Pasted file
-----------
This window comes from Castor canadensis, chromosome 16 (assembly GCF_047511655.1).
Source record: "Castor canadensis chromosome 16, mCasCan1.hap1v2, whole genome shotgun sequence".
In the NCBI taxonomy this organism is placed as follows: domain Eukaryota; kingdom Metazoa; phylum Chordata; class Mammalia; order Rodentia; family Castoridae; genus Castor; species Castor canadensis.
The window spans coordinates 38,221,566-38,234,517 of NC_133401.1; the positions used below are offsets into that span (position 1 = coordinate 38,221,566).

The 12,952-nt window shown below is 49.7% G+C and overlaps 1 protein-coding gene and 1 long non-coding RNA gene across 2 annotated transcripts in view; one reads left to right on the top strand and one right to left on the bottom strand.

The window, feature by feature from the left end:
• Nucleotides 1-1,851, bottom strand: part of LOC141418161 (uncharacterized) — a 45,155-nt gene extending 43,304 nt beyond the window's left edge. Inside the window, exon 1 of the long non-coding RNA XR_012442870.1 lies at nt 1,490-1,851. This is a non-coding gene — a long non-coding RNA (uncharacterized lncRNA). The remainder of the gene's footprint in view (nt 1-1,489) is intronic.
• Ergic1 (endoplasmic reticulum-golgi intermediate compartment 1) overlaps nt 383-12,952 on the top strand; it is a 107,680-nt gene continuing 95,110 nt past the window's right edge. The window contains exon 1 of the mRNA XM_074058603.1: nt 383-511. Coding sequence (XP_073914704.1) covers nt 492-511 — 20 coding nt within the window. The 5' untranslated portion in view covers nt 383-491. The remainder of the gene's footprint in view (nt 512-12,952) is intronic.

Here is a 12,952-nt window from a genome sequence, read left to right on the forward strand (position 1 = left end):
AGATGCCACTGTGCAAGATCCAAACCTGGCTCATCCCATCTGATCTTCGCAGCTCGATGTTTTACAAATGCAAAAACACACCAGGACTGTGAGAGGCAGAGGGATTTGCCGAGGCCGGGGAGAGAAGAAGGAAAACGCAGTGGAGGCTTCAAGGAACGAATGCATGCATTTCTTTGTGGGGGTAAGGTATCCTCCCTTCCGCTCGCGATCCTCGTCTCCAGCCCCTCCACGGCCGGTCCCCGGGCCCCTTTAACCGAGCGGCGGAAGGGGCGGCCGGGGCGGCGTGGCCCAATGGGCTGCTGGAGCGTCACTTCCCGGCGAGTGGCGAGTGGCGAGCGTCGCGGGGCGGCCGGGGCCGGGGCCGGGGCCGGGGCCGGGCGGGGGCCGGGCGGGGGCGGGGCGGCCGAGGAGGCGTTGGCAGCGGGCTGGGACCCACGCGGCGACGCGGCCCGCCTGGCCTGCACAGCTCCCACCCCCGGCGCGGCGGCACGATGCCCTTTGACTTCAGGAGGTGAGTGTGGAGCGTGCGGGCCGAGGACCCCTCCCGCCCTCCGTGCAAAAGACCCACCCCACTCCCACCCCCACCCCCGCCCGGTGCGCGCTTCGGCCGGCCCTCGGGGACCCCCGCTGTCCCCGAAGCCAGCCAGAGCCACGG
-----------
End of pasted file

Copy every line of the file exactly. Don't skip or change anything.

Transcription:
This window comes from Castor canadensis, chromosome 16 (assembly GCF_047511655.1).
Source record: "Castor canadensis chromosome 16, mCasCan1.hap1v2, whole genome shotgun sequence".
In the NCBI taxonomy this organism is placed as follows: domain Eukaryota; kingdom Metazoa; phylum Chordata; class Mammalia; order Rodentia; family Castoridae; genus Castor; species Castor canadensis.
The window spans coordinates 38,221,566-38,234,517 of NC_133401.1; the positions used below are offsets into that span (position 1 = coordinate 38,221,566).

The 12,952-nt window shown below is 49.7% G+C and overlaps 1 protein-coding gene and 1 long non-coding RNA gene across 2 annotated transcripts in view; one reads left to right on the top strand and one right to left on the bottom strand.

The window, feature by feature from the left end:
• Nucleotides 1-1,851, bottom strand: part of LOC141418161 (uncharacterized) — a 45,155-nt gene extending 43,304 nt beyond the window's left edge. Inside the window, exon 1 of the long non-coding RNA XR_012442870.1 lies at nt 1,490-1,851. This is a non-coding gene — a long non-coding RNA (uncharacterized lncRNA). The remainder of the gene's footprint in view (nt 1-1,489) is intronic.
• Ergic1 (endoplasmic reticulum-golgi intermediate compartment 1) overlaps nt 383-12,952 on the top strand; it is a 107,680-nt gene continuing 95,110 nt past the window's right edge. The window contains exon 1 of the mRNA XM_074058603.1: nt 383-511. Coding sequence (XP_073914704.1) covers nt 492-511 — 20 coding nt within the window. The 5' untranslated portion in view covers nt 383-491. The remainder of the gene's footprint in view (nt 512-12,952) is intronic.

Here is a 12,952-nt window from a genome sequence, read left to right on the forward strand (position 1 = left end):
AGATGCCACTGTGCAAGATCCAAACCTGGCTCATCCCATCTGATCTTCGCAGCTCGATGTTTTACAAATGCAAAAACACACCAGGACTGTGAGAGGCAGAGGGATTTGCCGAGGCCGGGGAGAGAAGAAGGAAAACGCAGTGGAGGCTTCAAGGAACGAATGCATGCATTTCTTTGTGGGGGTAAGGTATCCTCCCTTCCGCTCGCGATCCTCGTCTCCAGCCCCTCCACGGCCGGTCCCCGGGCCCCTTTAACCGAGCGGCGGAAGGGGCGGCCGGGGCGGCGTGGCCCAATGGGCTGCTGGAGCGTCACTTCCCGGCGAGTGGCGAGTGGCGAGCGTCGCGGGGCGGCCGGGGCCGGGGCCGGGGCCGGGGCCGGGCGGGGGCCGGGCGGGGGCGGGGCGGCCGAGGAGGCGTTGGCAGCGGGCTGGGACCCACGCGGCGACGCGGCCCGCCTGGCCTGCACAGCTCCCACCCCCGGCGCGGCGGCACGATGCCCTTTGACTTCAGGAGGTGAGTGTGGAGCGTGCGGGCCGAGGACCCCTCCCGCCCTCCGTGCAAAAGACCCACCCCACTCCCACCCCCACCCCCGCCCGGTGCGCGCTTCGGCCGGCCCTCGGGGACCCCCGCTGTCCCCGAAGCCAGCCAGAGCCACGG